ThunderbirdsReviewed By The Ultimate Dancing Machine
Posted 07/25/04 12:40:54
In a way, I really do admire the cold efficiency of the Hollywood machine. I vaguely envision it as this elaborate, Rube Goldberg-esque contraption in which all kinds of wonderfully strange ideas and notions are inserted in one end and, after much wheezing and cranking of gears, eventually pop out the other end, magically transformed into identical Lucite blocks. So it is with THUNDERBIRDS, based on the beloved '60s British TV show, which resembles every other TV-inspired movie of the last ten years.In the interest of disclosure, I should point out that I've never seen the TV show. (My fav sci-fi program as a kid was ULTRAMAN, and if that ever hits the big screen, they had better get it right.) I can’t be sure how much the theatrical interpretation differs from the original show, but let’s just say that this tediously unimaginative film doesn’t inspire one to head over to Blockbuster to find out.
They tell me that the THUNDERBIRDS TV show featured puppets instead of actors; this holds true for the film version, although the credits might fool you into believing you’re watching human beings up on the screen. The Thunderbirds—apparently a bunch of guys who fly around in souped-up planes and periodically save the world—are, to a man, a pack of bores; they have as much depth and color as a 1950’s DC comic. (It doesn’t help that they have nothing to do for much of the time except be unconscious, but let’s not get into that.) As the evil Hood, Ben Kingsley is marginally more interesting, mostly because he has cool glowing eyes; but only Sophia Myles, as the bouncy Lady Penelope, brings any semblance of wit and style to the film.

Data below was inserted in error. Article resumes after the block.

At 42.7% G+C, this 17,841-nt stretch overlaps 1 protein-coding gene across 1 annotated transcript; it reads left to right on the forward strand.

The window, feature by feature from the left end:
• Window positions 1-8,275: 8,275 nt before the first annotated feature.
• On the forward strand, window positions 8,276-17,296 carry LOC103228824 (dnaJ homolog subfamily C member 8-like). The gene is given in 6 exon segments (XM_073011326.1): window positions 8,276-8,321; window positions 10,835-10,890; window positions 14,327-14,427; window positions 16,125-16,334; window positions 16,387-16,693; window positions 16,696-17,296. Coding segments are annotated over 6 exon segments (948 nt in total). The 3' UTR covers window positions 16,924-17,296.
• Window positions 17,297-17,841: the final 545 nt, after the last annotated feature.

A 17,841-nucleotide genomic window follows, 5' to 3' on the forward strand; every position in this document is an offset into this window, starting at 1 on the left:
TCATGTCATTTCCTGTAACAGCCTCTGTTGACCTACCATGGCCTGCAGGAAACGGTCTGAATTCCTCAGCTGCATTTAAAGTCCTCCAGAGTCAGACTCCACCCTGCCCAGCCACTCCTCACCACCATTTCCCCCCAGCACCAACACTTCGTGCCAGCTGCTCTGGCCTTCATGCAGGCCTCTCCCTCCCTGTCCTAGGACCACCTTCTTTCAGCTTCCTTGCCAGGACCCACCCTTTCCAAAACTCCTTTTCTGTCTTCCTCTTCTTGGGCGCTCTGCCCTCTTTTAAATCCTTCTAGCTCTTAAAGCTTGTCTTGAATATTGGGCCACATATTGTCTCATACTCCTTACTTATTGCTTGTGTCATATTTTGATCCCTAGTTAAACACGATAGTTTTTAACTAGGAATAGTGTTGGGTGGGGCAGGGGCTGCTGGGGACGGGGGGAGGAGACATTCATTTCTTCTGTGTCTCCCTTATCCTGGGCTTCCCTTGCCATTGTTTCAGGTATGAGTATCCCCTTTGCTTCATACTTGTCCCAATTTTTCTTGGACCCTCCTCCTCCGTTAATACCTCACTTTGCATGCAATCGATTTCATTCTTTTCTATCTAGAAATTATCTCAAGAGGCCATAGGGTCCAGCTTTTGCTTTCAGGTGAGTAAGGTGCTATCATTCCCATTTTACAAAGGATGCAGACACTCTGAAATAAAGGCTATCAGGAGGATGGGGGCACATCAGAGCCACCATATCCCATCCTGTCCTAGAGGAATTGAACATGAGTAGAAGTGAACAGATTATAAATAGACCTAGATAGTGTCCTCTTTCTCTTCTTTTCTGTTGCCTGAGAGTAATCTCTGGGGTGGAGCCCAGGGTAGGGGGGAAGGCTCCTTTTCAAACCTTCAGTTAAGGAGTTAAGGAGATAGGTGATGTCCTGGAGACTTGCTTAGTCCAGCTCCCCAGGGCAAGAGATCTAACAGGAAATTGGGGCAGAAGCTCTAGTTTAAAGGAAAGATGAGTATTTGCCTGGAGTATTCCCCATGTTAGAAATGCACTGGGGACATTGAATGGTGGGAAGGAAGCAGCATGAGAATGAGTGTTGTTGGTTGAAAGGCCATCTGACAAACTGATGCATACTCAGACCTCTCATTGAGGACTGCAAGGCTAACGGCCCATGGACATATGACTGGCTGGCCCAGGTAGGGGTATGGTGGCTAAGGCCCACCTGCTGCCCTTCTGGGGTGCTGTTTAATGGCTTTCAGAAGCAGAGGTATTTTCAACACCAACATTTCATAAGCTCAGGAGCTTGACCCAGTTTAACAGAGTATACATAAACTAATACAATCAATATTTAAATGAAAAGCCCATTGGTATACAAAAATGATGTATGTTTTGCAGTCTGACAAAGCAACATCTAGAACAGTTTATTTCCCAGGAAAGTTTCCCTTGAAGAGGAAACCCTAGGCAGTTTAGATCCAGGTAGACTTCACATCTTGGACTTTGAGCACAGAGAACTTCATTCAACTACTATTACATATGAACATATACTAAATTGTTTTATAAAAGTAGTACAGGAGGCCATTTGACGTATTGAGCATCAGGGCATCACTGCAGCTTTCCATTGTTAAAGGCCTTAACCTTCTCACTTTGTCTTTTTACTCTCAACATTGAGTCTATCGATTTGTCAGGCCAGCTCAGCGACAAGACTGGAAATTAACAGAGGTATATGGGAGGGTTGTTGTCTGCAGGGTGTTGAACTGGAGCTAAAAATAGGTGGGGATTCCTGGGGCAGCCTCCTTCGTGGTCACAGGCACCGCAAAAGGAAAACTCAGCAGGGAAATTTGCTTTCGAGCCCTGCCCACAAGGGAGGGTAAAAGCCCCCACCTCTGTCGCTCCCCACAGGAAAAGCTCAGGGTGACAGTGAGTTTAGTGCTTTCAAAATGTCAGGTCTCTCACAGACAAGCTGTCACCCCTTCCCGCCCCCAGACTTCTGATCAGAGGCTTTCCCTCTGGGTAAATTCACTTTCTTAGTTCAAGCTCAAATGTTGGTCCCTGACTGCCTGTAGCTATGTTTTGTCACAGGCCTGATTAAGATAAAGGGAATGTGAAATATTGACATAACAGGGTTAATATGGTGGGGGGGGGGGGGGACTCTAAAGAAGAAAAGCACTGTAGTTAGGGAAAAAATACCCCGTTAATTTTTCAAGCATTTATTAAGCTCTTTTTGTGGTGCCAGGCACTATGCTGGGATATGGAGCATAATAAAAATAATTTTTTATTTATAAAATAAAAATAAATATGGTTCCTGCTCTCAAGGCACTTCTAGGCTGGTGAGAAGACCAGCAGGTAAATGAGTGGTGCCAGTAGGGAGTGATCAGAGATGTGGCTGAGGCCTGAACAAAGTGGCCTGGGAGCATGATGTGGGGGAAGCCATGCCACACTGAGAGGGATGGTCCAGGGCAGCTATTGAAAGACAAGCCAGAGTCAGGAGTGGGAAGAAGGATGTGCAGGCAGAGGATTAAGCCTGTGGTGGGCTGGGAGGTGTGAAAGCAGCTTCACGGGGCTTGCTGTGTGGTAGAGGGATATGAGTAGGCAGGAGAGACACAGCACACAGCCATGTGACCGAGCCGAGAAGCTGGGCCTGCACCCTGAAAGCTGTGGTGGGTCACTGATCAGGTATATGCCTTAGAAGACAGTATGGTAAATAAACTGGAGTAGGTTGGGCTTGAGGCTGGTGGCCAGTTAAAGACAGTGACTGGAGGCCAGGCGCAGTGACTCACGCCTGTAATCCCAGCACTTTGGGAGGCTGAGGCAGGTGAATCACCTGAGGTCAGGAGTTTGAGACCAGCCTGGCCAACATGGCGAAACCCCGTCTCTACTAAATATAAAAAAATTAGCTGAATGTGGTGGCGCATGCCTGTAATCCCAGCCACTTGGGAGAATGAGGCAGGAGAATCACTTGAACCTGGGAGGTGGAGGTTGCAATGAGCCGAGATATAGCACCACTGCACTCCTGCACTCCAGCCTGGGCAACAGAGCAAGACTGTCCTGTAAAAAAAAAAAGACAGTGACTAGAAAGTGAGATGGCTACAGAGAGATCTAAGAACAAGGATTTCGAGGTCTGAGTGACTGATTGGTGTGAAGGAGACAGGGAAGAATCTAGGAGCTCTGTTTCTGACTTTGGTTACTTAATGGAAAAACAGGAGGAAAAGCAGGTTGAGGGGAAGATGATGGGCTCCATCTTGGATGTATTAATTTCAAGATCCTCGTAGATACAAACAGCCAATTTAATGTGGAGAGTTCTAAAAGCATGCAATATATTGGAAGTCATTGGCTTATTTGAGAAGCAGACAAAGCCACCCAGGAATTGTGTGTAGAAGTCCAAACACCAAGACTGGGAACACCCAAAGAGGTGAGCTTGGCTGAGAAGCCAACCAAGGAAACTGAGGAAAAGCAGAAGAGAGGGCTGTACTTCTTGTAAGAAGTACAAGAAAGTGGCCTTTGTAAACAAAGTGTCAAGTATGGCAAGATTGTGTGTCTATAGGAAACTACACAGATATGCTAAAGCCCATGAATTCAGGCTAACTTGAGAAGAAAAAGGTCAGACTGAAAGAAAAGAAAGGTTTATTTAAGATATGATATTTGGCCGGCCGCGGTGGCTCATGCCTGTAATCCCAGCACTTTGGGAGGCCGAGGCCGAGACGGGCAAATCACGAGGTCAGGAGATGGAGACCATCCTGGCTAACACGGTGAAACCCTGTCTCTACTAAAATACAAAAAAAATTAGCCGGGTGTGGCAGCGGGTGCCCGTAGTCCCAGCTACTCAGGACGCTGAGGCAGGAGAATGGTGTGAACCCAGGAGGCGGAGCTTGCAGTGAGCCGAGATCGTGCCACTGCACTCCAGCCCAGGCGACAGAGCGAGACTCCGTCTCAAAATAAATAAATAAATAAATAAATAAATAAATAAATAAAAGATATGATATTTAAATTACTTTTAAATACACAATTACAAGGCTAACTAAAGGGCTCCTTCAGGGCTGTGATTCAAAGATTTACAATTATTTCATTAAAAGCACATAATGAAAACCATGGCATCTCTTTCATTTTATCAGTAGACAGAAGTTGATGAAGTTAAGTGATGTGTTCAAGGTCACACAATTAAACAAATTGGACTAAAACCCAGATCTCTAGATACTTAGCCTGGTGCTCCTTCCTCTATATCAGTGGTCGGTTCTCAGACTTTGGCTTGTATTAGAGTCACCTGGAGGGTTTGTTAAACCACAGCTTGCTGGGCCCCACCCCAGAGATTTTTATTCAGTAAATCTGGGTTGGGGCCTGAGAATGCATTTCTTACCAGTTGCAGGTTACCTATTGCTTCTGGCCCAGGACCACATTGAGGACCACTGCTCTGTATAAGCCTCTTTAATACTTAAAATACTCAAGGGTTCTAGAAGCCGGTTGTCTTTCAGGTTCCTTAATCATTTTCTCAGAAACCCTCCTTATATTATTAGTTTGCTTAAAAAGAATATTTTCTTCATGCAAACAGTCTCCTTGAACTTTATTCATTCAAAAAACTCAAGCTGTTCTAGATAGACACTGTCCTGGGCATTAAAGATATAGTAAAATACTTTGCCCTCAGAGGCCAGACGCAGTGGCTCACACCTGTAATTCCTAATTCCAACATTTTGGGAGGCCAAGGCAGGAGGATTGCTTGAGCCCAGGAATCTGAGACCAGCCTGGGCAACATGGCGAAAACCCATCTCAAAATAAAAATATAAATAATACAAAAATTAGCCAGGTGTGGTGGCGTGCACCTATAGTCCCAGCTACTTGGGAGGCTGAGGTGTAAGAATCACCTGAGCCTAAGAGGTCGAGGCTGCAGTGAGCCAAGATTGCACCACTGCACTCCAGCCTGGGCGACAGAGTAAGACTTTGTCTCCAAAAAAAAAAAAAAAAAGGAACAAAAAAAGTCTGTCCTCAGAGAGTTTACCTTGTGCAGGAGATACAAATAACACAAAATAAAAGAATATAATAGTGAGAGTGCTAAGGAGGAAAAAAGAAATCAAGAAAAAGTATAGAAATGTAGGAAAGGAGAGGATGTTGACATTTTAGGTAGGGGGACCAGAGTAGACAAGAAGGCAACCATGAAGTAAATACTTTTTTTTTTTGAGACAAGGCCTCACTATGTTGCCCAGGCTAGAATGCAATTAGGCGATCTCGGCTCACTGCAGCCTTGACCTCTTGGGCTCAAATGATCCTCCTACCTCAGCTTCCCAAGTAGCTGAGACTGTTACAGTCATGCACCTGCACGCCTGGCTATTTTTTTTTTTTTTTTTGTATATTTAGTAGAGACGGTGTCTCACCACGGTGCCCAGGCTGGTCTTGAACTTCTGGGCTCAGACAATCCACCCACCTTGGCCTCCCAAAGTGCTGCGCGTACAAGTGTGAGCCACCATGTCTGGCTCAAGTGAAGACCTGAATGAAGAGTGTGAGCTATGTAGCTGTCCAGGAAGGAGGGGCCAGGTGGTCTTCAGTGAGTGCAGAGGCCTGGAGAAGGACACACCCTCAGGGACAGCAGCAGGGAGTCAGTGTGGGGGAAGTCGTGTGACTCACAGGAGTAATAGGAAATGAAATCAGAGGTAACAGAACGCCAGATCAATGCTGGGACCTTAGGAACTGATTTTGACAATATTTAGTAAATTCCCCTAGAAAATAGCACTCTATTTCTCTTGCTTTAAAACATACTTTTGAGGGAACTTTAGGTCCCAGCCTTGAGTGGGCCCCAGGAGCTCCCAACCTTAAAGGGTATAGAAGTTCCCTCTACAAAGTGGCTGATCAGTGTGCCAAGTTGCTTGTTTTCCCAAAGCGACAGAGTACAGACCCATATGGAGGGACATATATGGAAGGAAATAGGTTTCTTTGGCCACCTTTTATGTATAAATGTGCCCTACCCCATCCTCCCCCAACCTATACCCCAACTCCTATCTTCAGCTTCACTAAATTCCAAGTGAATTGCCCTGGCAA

The film is a dispiritingly paint-by-numbers product, with unmemorable dialogue and a standard revenge plot, which I need not elaborate on. The film also has an unpleasantly hurried air; this is one movie where you wish there were more scenes where characters stand around and explain the plot. But director Jonathan Frakes just keeps pushing ahead to the next boringly executed action sequence, which is always accompanied by the kind of intrusive, bombastic score that tries to gull you into thinking that the proceedings are more exciting than they really are.
Apart from Myles, there’s not much to look at here, except for some luscious island scenery. The film’s lack of invention is deadly, especially considering the possibilities inherent in this kind of sci-fi/action material. If there is justice in this world, THUNDERBIRDS will be the last film where we see that tired mainstay of sci-fi: the handprint identification gizmo that futuristic types use for their secret hideouts.THUNDERBIRDS are go—straight to video-store oblivion.
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